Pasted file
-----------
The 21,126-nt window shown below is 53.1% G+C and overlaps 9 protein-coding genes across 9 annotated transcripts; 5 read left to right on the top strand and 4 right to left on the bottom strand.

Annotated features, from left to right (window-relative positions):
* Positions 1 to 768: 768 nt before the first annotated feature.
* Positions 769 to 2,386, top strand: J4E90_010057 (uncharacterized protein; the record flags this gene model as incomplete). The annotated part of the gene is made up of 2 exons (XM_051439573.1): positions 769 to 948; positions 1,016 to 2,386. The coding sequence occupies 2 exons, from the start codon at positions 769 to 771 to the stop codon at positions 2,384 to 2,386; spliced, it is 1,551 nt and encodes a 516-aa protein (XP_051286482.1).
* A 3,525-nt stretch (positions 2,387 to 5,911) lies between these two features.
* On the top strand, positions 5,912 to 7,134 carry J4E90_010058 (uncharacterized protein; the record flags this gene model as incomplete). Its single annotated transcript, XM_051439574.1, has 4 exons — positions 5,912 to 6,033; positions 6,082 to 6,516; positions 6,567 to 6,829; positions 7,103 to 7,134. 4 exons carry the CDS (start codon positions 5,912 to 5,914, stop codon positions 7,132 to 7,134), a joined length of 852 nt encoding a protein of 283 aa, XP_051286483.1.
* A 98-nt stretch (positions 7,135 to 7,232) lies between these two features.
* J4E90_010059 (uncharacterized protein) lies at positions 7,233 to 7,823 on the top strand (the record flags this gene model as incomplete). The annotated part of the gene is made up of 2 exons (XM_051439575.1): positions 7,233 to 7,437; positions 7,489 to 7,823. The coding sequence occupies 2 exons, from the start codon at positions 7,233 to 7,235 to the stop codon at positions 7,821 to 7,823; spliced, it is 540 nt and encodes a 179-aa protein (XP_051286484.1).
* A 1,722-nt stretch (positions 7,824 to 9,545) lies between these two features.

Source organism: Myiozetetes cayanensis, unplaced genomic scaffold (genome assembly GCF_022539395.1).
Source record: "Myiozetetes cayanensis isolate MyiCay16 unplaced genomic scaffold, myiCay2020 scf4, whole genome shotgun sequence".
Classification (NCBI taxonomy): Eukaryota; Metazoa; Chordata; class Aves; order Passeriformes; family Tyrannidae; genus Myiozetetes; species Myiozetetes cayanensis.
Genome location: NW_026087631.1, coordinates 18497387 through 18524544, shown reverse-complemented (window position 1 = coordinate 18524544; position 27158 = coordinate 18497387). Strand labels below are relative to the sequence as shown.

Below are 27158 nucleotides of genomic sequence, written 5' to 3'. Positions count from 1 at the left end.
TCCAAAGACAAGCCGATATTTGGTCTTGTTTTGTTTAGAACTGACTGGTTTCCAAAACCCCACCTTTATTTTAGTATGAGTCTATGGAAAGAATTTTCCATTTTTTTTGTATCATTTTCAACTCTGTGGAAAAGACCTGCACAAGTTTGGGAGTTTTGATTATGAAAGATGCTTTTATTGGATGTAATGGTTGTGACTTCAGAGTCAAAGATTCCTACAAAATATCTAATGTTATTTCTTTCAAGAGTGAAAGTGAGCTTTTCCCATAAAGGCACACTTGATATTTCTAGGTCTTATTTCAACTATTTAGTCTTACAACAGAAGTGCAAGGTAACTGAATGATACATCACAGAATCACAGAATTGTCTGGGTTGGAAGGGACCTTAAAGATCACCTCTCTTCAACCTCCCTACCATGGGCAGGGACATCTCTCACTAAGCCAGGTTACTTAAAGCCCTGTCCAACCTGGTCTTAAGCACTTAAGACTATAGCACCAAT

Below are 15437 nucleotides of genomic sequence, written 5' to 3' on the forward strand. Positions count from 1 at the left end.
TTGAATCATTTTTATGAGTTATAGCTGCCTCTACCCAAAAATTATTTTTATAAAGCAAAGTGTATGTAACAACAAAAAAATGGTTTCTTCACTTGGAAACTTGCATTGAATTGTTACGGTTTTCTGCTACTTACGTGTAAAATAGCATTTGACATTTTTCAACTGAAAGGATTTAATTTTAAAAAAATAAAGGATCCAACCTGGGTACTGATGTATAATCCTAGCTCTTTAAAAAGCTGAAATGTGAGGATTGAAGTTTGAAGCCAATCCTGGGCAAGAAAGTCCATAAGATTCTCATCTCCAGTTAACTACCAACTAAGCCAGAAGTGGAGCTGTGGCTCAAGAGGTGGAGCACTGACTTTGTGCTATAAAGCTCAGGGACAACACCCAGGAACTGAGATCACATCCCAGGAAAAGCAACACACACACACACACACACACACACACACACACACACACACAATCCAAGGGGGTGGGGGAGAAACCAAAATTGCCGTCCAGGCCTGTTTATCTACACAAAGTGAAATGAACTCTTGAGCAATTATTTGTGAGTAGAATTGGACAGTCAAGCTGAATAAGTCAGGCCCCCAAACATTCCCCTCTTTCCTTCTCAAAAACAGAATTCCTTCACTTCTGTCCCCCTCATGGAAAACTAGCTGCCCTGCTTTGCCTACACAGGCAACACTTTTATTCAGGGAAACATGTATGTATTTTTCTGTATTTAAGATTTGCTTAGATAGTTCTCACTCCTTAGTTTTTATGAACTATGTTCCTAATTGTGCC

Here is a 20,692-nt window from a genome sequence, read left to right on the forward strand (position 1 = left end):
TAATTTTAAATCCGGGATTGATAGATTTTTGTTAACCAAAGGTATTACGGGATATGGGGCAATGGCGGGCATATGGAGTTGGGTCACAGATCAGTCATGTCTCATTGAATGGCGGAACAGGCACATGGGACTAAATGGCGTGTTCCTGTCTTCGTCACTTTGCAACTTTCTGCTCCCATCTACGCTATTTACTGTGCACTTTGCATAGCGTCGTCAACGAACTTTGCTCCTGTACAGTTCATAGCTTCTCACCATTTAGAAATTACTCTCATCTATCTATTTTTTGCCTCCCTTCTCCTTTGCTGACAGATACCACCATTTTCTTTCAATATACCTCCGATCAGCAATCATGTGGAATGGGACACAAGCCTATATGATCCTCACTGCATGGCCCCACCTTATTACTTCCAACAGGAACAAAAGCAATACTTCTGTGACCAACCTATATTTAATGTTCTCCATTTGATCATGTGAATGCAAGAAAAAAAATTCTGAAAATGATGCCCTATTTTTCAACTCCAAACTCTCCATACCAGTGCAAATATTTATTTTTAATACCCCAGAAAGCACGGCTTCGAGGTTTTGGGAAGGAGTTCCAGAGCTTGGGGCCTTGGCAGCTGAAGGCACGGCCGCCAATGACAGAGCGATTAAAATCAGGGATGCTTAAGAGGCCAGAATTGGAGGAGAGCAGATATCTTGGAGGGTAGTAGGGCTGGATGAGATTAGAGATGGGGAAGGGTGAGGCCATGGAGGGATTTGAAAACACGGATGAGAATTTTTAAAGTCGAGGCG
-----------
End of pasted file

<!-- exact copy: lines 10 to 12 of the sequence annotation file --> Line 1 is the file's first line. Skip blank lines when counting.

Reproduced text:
Source organism: Myiozetetes cayanensis, unplaced genomic scaffold (genome assembly GCF_022539395.1).
Source record: "Myiozetetes cayanensis isolate MyiCay16 unplaced genomic scaffold, myiCay2020 scf4, whole genome shotgun sequence".
Classification (NCBI taxonomy): Eukaryota; Metazoa; Chordata; class Aves; order Passeriformes; family Tyrannidae; genus Myiozetetes; species Myiozetetes cayanensis.